Posted 6/28/2008 2:08 PM (GMT -6)   
There is so much misinformation on this thread, it's amazing. I have a loved one with MS and so I know ALL about Tysabri-- I've been following it closely since Phase II trials.

"I might be the 1 in 200 who's brain wacks out doesn't bother me in the slightest."

Even though you mean well, this is false. This was the IMPUTED rate of PML (progressive multifocal leukoencephalopathy, the disease everyone is referring to that MIGHT be tied to Tysabri plus the use of other immunosuppressives) during the last Phase III trial. Since then Tysabri was approved by the US FDA + EU to treat MS patients, of which 26,000 are now ACTIVELY on the drug WITHOUT A SINGLE ADDITIONAL DETECTED CASE OF PML.

The folks who developed PML did it after exposure to multiple immunosuppressants-- lowering their body's ability to fight a very common pathogen, leading to the brain-wasting disease PML.

As a safety precaution, a restriction was placed on Tysabri sales that EVERY ONE taking it must register with the drugmakers, Elan + Biogen, and be consistently screened (including MRI) for any symptoms that might indicate PML. If your doctor doesn't know about that, or suggests you take additional immunosuppressants (like Remicade or azathioprine) then I'd stop and find another doctor, otherwise you're not going off the deep end as most people here seem to suggest.

I'm amazed at how rabidly people are suggesting removing an organ over trying a drug that is in WIDE RELEASE and is highly monitored by the FDA. There's a risk of dying on the surgery table or of the pouch failing that is probably far greater of contracting PML (disclaimer:conjecture). You can try Tysabri for 3 months (make sure to have a nice wash-out period for any of your previous therapies like Remicade) and make your decision then. Everyone has different risk tolerance, but that's how I would be thinking as it's not like you're taking some concoction from his back closet or taking a drug that is in limited clinical trials.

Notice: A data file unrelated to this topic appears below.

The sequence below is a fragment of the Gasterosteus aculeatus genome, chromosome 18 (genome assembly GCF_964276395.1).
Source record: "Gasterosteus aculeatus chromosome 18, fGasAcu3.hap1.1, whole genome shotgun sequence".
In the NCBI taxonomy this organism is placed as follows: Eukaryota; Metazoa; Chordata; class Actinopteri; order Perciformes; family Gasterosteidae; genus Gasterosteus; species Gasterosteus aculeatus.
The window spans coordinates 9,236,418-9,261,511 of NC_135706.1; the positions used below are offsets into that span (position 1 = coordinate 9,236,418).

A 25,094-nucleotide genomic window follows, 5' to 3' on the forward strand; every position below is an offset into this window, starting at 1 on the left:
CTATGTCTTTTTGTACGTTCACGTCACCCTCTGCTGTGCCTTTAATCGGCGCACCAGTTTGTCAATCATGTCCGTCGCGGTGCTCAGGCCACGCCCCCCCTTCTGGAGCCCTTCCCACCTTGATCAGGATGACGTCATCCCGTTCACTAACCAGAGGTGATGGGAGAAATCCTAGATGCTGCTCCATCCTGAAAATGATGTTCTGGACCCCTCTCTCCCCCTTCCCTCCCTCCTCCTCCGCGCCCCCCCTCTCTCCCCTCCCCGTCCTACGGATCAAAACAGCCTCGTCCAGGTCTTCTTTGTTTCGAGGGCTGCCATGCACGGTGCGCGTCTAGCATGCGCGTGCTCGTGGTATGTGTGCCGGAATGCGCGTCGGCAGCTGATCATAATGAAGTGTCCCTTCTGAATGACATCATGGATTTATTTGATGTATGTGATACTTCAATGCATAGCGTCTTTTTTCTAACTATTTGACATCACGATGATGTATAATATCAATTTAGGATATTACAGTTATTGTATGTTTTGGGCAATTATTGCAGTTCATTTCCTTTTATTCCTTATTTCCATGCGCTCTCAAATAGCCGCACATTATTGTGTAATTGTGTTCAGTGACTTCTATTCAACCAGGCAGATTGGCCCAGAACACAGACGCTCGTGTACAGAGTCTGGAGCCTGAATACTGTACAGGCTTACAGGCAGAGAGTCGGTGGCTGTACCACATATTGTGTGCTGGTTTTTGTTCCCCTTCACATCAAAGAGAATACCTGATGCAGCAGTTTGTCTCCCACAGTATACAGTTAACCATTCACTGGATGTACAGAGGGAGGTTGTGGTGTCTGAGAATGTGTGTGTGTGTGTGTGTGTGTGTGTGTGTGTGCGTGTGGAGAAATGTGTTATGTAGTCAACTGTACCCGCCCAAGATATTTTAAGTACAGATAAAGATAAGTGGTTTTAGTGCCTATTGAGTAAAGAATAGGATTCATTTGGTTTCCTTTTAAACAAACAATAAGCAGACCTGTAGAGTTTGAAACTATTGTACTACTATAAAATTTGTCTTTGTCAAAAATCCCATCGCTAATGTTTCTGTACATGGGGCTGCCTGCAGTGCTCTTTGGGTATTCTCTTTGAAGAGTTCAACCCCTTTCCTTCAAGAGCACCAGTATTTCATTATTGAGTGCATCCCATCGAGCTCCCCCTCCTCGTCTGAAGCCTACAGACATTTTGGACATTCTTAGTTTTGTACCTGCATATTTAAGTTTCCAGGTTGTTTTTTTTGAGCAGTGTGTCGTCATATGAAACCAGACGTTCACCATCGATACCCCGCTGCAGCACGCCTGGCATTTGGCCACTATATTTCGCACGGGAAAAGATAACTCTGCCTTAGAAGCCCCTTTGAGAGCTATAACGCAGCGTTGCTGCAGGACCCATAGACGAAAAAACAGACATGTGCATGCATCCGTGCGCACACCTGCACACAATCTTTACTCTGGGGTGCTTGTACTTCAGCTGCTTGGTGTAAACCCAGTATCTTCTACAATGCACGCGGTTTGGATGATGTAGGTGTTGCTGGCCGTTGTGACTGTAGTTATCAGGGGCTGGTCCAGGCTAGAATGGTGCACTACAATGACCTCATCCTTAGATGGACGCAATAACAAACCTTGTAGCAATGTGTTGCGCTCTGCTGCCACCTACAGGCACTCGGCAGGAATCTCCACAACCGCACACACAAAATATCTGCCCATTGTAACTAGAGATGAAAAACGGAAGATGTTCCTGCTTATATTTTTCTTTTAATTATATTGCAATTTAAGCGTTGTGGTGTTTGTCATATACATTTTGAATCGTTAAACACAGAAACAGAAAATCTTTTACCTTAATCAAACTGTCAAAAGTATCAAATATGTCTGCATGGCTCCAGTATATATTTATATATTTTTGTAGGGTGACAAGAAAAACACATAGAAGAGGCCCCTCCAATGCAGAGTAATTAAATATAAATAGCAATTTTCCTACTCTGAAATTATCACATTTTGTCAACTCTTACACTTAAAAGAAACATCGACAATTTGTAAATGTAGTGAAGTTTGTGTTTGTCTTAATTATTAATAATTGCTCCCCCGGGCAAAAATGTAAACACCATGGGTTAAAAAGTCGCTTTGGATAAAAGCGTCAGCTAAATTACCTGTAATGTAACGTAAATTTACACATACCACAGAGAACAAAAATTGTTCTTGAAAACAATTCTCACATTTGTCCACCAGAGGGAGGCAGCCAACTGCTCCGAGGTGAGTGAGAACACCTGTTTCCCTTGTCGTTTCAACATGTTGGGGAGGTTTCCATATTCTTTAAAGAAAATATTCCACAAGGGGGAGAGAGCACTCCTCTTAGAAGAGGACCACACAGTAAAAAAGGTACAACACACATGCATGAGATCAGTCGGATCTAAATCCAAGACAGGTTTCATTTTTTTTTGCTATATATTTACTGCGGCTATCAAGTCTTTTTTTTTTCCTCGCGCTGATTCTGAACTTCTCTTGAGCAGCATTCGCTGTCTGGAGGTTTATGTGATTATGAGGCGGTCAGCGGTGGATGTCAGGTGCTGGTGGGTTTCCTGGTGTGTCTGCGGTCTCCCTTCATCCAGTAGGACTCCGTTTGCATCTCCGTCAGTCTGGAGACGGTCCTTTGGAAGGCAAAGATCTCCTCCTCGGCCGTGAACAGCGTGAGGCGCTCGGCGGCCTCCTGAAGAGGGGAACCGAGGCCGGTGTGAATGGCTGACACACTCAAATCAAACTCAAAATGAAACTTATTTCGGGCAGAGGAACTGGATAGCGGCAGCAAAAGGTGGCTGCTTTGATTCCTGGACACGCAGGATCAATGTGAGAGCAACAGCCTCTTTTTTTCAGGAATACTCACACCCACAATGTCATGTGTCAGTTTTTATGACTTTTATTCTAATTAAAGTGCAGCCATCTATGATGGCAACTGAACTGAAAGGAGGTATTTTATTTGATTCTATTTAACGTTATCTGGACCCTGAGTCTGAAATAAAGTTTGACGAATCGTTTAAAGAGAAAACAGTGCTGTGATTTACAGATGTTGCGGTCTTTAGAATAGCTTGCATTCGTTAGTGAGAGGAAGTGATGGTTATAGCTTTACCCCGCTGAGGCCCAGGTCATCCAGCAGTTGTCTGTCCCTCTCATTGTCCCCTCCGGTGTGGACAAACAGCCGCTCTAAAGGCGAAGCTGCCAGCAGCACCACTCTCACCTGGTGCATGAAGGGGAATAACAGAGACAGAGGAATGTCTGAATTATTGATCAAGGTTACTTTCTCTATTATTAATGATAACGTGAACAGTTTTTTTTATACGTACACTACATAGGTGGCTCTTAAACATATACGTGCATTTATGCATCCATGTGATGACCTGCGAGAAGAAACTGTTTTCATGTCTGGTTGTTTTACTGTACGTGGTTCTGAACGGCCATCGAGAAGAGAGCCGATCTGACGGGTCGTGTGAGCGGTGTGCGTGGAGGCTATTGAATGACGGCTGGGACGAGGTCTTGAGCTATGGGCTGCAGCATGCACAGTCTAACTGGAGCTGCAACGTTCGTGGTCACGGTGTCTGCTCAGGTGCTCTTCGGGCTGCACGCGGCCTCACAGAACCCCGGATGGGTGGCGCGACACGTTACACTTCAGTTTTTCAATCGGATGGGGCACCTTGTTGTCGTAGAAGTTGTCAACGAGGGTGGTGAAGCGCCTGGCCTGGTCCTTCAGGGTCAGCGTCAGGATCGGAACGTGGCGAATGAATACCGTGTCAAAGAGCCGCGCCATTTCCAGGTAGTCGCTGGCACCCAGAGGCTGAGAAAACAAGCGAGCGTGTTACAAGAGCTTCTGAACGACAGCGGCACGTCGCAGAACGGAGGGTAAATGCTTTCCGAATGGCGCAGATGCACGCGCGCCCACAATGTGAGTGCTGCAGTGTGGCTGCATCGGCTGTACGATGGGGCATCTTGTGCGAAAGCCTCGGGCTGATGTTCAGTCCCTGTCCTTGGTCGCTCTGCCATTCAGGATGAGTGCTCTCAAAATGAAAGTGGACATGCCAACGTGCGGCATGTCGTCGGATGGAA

Dx:

Left-sided UC, Jun 2005. Flex-sig only... clear for first 20cms, then inflamed through next 30cms.

Therapies:

Pharmaceutical: Pentasa 3G/day, hydrocort 1x every 7 days
Probiotics: Acidophilus Pearls, Primadophilus Bifidus
Naturals: Caprylic Acid, Methylated B-12, Vit ACDE, Zinc (w/copper), Selenium, Turmeric, Bromelain, Luteolin
Killer Foods: Soda, Fried Food (especially french fries!), Beer, Red Wine, Pepperoncinis


seconder
Veteran Member


Date Joined Jun 2008
Total Posts : 610
   Posted 6/28/2008 2:43 PM (GMT -6)   
In someone who has been hospitalized with refractory ulcerative colitis, what sort of nice Remicade "wash-out" would you recommend?

slim18996
Regular Member


Date Joined Apr 2008
Total Posts : 99
   Posted 6/28/2008 3:31 PM (GMT -6)   
AKB said...
There is so much misinformation on this thread, it's amazing. I have a loved one with MS and so I know ALL about Tysabri-- I've been following it closely since Phase II trials.

"I might be the 1 in 200 who's brain wacks out doesn't bother me in the slightest."
 
That number is coming from someone who is on your side of this debate.  I do believe though that its use is to say that even if the number were that high that Severin would still be willing to try it.

Even though you mean well, this is false. This was the IMPUTED rate of PML (progressive multifocal leukoencephalopathy, the disease everyone is referring to that MIGHT be tied to Tysabri plus the use of other immunosuppressives) during the last Phase III trial. Since then Tysabri was approved by the US FDA + EU to treat MS patients, of which 26,000 are now ACTIVELY on the drug WITHOUT A SINGLE ADDITIONAL DETECTED CASE OF PML.

The folks who developed PML did it after exposure to multiple immunosuppressants-- lowering their body's ability to fight a very common pathogen, leading to the brain-wasting disease PML.

As a safety precaution, a restriction was placed on Tysabri sales that EVERY ONE taking it must register with the drugmakers, Elan + Biogen, and be consistently screened (including MRI) for any symptoms that might indicate PML. If your doctor doesn't know about that, or suggests you take additional immunosuppressants (like Remicade or azathioprine) then I'd stop and find another doctor, otherwise you're not going off the deep end as most people here seem to suggest.
 
And here is the same concern most of us have for James.  His doctor wants to start the injections within a week from his original post.
Actual quote from his original post:
"-I get my first infusion next week. We'll know within a week if it's working."